14. Millennials ages 18 to 34 are the generation most associated with price checking and comparison shopping online, yet only 19 percent of respondents in this age group reported price checking medical and dental care, according to a recent survey from FAIR Health

15. The FAIR Health survey also revealed that millennials are still the most likely age group to price check and comparison shop online for medical and dental care (19 percent), followed by 45 to 54 year olds (16 percent) and 55 to 64 year olds (14 percent).

16. Half of millennials and Gen-Xers use online reviews to select care providers compared to 40 percent of baby boomers and 28 percent of seniors, according to a consumer survey from PNC Healthcare.

17. Additionally, 50 percent of millennials and 52 percent of Gen-Xers compare insurance options online, compared to 25 percent of seniors, who prefer print materials (48 percent) and in-person consultations (38 percent) to select insurance plans, according to the PNC Healthcare survey.

Millennials as employees

18. More than one-third American workers today, or roughly 53.5 million people, are millennials (adults ages 18 to 34 in 2015).2

19. This year marks the first time millennials surpassed Generation Xers to become the largest share of the American workforce, according to a Pew Research Center analysis of U.S. Census Bureau data.2

20. The share of young adults who are employed has increased from 69 percent in 2010 to 72 percent today. As of the first third of 2015, 85 percent of college-educated 25- to 34-year-olds were employed.3

21. Millennials are more diverse than the generations that preceded them, with 44.2 percent being part of a minority race or ethnic group other than non-Hispanic, single-race white, according to U.S. Census data release in June.

22. More millennials have a college degree than any other generation of young adults and they are on track to becoming the most educated generation to date.4

23. According to the Harvard Business Review, millennials in particular want more coaching and feedback than previous generations.

24. According to Karen Strauss, chief of strategy, marketing and communications at Toledo, Ohio-based ProMedica, employees want to work for an organization that stands for something and means something. Building reputational capital around core values is especially key in attracting and retaining millennials, who place significant value in working for mission-based organizations.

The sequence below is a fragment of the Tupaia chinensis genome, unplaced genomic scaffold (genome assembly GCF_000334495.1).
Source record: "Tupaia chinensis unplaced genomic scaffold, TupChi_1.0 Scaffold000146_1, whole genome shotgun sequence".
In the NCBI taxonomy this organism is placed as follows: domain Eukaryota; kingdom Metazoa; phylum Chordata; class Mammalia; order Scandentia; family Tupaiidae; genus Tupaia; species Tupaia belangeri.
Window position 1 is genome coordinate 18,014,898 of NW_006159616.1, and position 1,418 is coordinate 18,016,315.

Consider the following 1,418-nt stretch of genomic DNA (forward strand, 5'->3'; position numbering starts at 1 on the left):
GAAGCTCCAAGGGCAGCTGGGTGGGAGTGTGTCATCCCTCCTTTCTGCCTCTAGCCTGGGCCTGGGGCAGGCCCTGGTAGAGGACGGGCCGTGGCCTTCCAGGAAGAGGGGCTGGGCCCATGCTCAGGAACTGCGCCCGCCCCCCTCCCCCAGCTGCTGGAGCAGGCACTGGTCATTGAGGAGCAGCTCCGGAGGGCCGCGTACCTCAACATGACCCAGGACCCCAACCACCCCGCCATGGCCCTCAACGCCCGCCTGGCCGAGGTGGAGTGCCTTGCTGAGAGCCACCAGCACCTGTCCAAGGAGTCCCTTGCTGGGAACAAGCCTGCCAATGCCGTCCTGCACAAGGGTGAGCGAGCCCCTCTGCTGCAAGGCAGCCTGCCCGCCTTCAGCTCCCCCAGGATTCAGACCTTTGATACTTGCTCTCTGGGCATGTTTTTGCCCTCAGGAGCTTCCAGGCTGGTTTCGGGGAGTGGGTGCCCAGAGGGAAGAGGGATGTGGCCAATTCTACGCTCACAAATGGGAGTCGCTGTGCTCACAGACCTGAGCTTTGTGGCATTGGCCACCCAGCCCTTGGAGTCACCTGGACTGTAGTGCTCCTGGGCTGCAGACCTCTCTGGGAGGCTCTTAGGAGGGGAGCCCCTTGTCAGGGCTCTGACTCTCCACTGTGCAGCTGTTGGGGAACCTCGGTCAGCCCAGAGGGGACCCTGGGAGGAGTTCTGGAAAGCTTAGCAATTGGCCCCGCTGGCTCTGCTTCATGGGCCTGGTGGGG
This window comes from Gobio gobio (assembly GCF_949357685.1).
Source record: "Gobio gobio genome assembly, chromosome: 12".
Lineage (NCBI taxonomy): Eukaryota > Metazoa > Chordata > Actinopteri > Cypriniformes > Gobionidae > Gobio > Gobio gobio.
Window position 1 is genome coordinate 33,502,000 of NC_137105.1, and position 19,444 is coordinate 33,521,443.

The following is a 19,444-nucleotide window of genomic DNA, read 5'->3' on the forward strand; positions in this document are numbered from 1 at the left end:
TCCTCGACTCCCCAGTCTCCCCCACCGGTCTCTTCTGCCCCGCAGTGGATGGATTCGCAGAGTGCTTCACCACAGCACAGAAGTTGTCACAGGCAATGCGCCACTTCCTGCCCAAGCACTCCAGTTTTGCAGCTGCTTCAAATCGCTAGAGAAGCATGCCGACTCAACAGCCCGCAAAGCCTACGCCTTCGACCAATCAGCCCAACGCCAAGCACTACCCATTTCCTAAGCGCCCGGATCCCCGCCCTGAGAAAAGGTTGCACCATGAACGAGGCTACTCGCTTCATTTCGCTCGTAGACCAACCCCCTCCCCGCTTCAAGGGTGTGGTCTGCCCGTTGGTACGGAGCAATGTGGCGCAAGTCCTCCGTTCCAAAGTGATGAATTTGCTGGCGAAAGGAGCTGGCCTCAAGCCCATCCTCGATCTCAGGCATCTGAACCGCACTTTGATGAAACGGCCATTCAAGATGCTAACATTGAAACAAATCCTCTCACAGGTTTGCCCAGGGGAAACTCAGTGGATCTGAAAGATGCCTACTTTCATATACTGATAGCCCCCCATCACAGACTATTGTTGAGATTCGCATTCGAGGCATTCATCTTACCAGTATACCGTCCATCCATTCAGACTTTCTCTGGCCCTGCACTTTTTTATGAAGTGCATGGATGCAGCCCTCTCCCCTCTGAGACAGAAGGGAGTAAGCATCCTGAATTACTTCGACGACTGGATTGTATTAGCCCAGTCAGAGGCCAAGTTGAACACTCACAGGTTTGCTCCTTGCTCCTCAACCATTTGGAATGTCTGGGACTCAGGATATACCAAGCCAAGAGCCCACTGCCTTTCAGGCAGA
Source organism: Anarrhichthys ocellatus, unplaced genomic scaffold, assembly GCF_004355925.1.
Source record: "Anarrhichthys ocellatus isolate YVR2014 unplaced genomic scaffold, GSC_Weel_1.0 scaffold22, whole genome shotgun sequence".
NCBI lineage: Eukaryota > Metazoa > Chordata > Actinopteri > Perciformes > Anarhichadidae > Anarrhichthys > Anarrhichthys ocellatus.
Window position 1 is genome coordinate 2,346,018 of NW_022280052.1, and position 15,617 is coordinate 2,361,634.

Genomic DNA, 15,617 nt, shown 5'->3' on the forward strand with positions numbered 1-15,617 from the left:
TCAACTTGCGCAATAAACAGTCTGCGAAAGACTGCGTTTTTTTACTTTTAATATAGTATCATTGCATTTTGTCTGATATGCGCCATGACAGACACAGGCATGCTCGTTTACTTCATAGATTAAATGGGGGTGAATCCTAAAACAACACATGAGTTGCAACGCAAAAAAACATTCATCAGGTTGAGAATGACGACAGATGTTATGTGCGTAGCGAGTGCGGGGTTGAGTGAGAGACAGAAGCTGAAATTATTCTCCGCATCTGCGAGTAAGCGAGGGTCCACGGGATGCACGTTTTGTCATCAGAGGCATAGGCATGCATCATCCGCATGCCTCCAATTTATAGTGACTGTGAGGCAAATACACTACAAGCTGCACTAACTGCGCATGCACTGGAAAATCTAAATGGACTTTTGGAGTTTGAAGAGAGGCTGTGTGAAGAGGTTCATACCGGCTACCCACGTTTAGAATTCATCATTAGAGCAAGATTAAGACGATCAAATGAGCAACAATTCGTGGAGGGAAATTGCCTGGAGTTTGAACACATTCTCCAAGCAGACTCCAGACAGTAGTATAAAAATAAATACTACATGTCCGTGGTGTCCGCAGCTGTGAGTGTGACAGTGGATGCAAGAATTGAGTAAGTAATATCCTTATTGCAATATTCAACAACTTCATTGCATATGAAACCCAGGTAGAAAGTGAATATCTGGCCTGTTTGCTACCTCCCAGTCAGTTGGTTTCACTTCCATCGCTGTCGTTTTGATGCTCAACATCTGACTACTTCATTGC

25. Among the top 25 specific companies for which millennials want most to work, eight are health-related. They are:

  • St. Jude Children's Research Hospital (Memphis, Tenn.) — ranked No. 3 overall
  • A "local hospital" — No. 6
  • Health Care Service Corporation (Chicago) — No. 9
  • Children's Healthcare of Atlanta — No. 10
  • Mayo Clinic (Rochester, Minn.) — No. 14
  • Blue Cross Blue Shield (Chantilly, Va.) — No. 22
  • UnitedHealth Group (Minneapolis) — No. 23
  • Atlantic Health Service — No. 25

 

 

1 The Henry J. Kaiser Family Foundation. (2012). Health Care Costs: A Primer, Key information on health care costs and their impact. Menlo Park, Calif. https://kaiserfamilyfoundation.files.wordpress.com/2013/01/7670-03.pdf

2 Fry, R. (May 11, 2015). Millennials surpass Gen Xers as the largest generation in U.S. labor force. Pew Research Center. Retrieved from http://www.pewresearch.org/fact-tank/2015/05/11/millennials-surpass-gen-xers-as-the-largest-generation-in-u-s-labor-force/

3 Fry, R. (July 29, 2015). More Millennials Living With Family Despite Improved Job Market. Pew Research Center. Retrieved from http://www.pewsocialtrends.org/2015/07/29/more-millennials-living-with-family-despite-improved-job-market/

4 Fry, R. (March 19, 2015). How Millennials today compare with their grandparents 50 years ago. Pew Research Center. Retrieved from http://www.pewresearch.org/fact-tank/2015/03/19/how-millennials-compare-with-their-grandparents/